Hill Action Could Kill Planned Wind Farm, Backers Say
Sunday, February 26, 2006
BOSTON -- A proposal before Congress that would limit the construction of wind turbines near shipping lanes could effectively doom plans to build the country's first offshore wind farm near Massachusetts, the project's supporters say.
Officials at Cape Wind Associates LLC say that the rule, being considered as an amendment to a bill in a House-Senate conference committee, would rule out so many crucial sections of Nantucket Sound that there would not be enough space for their 130-windmill complex.
"This is a dire moment for us," said Mark Rodgers, a Cape Wind spokesman. He said the rule "would be totally fatal" for the project.
The Cape Wind project, begun four years ago, has proved consistently controversial: Though environmentalists have praised it for providing a renewable source of energy, Cape Wind has determined opponents who are concerned about its impact on fishing, navigation and beachfront views.
Those against it are a powerful and bipartisan group, including Massachusetts Gov. Mitt Romney (R) and Sen. Edward M. Kennedy (D-Mass.).
The latest move against the wind project has come from Rep. Don Young (R-Alaska), chairman of the House Transportation and Infrastructure Committee. In a letter to his colleagues that was released by Cape Wind officials, Young has called for an amendment banning all wind turbines within 1.5 nautical miles of shipping and ferry lanes.
He said the ban was based on research in Britain, which found that the turbines' massive blades could interfere with shipboard radar. In the letter, Young singled out the Cape Wind site -- which is surrounded by sea routes between Cape Cod and the islands of Nantucket and Martha's Vineyard -- as particularly unsafe.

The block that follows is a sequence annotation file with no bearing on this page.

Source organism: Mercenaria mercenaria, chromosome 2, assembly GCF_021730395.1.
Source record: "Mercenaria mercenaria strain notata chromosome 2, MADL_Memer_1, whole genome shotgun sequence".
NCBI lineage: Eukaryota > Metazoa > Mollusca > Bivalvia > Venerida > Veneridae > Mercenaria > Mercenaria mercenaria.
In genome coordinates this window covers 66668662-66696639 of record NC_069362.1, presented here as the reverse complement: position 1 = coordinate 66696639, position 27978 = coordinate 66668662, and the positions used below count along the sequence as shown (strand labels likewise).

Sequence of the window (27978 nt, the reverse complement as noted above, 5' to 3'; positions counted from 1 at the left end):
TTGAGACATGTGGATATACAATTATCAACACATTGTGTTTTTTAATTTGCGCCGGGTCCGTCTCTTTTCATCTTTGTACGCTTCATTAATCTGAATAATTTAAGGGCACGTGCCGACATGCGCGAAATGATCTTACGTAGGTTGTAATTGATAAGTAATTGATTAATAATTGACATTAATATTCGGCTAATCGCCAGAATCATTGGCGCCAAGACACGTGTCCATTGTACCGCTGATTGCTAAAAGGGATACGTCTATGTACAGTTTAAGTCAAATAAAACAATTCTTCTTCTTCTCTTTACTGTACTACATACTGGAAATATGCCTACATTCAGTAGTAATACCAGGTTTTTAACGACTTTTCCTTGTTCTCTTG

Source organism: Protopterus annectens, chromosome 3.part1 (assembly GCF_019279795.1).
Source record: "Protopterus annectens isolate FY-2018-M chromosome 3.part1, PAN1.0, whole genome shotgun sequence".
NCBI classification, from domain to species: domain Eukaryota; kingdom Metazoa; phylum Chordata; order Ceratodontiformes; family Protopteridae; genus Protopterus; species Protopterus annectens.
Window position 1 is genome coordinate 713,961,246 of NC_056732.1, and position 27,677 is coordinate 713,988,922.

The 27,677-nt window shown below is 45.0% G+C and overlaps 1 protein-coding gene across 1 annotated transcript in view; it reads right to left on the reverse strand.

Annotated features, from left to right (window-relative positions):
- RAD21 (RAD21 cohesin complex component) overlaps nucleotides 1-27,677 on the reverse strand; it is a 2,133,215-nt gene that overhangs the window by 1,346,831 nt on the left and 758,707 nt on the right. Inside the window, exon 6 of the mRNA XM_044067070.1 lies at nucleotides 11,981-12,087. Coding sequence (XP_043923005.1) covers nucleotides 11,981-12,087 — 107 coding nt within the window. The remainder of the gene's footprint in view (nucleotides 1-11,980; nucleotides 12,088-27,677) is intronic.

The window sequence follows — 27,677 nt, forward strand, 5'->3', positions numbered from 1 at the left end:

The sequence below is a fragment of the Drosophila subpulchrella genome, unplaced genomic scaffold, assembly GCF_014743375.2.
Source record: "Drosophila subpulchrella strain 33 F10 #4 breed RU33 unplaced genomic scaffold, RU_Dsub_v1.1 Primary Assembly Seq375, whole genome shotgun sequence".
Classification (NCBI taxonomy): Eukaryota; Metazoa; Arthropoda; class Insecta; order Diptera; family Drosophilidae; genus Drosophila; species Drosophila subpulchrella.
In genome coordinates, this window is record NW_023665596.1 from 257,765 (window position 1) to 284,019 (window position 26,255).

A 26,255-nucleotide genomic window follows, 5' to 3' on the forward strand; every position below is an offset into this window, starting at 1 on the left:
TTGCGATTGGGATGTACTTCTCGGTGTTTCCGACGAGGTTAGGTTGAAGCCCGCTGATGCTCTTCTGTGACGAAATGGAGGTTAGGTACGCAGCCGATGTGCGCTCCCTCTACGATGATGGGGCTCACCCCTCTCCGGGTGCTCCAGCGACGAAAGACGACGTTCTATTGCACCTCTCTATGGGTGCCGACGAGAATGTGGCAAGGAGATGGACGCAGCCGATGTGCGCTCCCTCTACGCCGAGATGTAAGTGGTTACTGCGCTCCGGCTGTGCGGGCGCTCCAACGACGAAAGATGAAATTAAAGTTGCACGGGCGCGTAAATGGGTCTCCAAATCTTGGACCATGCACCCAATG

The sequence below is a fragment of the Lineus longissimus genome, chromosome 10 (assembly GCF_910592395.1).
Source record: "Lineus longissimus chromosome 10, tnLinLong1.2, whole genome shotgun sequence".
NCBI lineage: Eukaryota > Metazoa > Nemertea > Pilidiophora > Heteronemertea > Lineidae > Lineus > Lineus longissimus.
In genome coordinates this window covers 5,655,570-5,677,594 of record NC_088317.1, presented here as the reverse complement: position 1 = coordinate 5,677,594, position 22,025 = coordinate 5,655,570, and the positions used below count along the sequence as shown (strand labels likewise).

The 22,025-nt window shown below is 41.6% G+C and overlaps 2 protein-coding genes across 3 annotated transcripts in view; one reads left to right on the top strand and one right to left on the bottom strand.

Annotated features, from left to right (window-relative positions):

"The Cape Wind proposal provides in some places only a 1,200-foot separation" between sea lanes and wind turbines, ". . . threatening loss of life, injury and pollution," the letter says. A spokesman for Young did not respond to calls for comment about the letter.
Officials at Cape Wind call the concerns about navigation a pretext for killing the project. They noted that a risk assessment completed by a contractor for the Army Corps of Engineers in 2003 found that "the presence of the Wind Park . . . is not expected to create negative impacts to navigational safety."
The project has been closely watched because it is one of the most advanced proposals to build a wind farm in U.S. waters. The country has numerous windmill farms on land, but experts believe offshore turbines could take advantage of strong sea winds and the ease of transporting electricity to nearby coastal cities.
Its supporters say that, in normal wind conditions, the Cape Wind project could provide three-fourths of the power needed by Cape Cod and the nearby islands. After a tortured history in the federal bureaucracy, the federal Minerals Management Service is scheduled to render a final verdict on it early next year.
Supporters said that the move to stop the project was particularly galling in light of President Bush's recent push for the development of alternative and renewable energy sources such as wind.
"This is sort of backdoor politics at its worst, for the worst possible reasons," said Nathanael Greene, a senior policy analyst at the Natural Resources Defense Council.